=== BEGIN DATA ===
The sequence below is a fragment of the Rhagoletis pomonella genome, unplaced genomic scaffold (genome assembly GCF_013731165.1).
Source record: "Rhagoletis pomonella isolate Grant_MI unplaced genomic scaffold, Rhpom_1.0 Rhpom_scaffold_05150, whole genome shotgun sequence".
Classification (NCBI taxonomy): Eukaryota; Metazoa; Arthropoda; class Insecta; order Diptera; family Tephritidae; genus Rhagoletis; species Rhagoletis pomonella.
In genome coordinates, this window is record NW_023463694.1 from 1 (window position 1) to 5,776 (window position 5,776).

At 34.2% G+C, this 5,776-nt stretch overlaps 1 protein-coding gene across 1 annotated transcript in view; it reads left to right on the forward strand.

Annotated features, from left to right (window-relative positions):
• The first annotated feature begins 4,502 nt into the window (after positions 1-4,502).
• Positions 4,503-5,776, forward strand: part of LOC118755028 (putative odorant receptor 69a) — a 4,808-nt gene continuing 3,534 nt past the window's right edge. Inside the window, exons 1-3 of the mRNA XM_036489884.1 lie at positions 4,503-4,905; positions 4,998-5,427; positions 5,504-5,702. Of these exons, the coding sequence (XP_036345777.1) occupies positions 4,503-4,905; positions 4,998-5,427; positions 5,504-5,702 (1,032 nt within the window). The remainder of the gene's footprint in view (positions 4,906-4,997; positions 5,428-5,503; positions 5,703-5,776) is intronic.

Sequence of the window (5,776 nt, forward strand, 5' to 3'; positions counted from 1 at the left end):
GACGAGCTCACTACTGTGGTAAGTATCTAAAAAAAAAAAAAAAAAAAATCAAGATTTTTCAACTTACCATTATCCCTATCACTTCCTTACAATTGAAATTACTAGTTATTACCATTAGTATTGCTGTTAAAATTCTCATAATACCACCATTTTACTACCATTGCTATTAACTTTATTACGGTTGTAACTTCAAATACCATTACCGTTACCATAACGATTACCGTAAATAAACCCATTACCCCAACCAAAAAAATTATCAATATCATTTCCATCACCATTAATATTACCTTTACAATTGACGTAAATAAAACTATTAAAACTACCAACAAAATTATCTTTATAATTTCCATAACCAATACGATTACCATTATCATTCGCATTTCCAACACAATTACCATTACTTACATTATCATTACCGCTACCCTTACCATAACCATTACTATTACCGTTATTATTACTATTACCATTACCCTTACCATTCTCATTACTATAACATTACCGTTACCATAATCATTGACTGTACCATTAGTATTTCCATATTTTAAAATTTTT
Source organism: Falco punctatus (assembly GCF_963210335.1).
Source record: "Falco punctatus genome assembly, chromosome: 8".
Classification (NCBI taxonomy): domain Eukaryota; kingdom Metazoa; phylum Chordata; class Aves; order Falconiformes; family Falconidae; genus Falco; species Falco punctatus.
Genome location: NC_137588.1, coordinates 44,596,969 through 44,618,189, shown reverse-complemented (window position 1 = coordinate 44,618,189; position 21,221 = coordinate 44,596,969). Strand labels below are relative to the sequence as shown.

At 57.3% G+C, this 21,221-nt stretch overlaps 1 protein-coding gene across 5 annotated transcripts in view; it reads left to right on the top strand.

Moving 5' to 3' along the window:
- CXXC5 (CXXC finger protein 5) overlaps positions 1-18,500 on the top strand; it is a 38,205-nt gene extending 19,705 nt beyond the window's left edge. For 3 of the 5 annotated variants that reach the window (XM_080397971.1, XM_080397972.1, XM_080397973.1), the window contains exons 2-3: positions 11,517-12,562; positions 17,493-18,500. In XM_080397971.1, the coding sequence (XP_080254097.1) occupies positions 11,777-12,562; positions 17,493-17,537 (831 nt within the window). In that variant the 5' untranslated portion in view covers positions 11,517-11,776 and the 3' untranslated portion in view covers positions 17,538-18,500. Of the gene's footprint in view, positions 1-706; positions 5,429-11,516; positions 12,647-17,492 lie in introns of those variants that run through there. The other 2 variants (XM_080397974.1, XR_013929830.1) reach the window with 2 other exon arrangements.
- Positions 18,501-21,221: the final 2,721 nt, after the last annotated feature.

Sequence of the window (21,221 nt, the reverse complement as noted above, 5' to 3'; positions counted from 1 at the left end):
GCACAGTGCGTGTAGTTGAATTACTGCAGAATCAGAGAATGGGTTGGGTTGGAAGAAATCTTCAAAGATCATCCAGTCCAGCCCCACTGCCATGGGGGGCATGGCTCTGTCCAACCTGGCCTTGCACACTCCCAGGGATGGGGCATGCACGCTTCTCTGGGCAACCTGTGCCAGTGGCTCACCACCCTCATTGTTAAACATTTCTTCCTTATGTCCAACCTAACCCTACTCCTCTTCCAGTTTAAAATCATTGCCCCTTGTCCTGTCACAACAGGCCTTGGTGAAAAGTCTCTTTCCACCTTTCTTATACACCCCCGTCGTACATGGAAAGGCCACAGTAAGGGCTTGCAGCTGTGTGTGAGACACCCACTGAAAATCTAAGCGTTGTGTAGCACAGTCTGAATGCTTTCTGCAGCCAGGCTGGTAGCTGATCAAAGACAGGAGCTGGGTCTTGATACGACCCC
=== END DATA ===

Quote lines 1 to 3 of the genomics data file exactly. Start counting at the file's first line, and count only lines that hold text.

The sequence below is a fragment of the Rhagoletis pomonella genome, unplaced genomic scaffold (genome assembly GCF_013731165.1).
Source record: "Rhagoletis pomonella isolate Grant_MI unplaced genomic scaffold, Rhpom_1.0 Rhpom_scaffold_05150, whole genome shotgun sequence".
Classification (NCBI taxonomy): Eukaryota; Metazoa; Arthropoda; class Insecta; order Diptera; family Tephritidae; genus Rhagoletis; species Rhagoletis pomonella.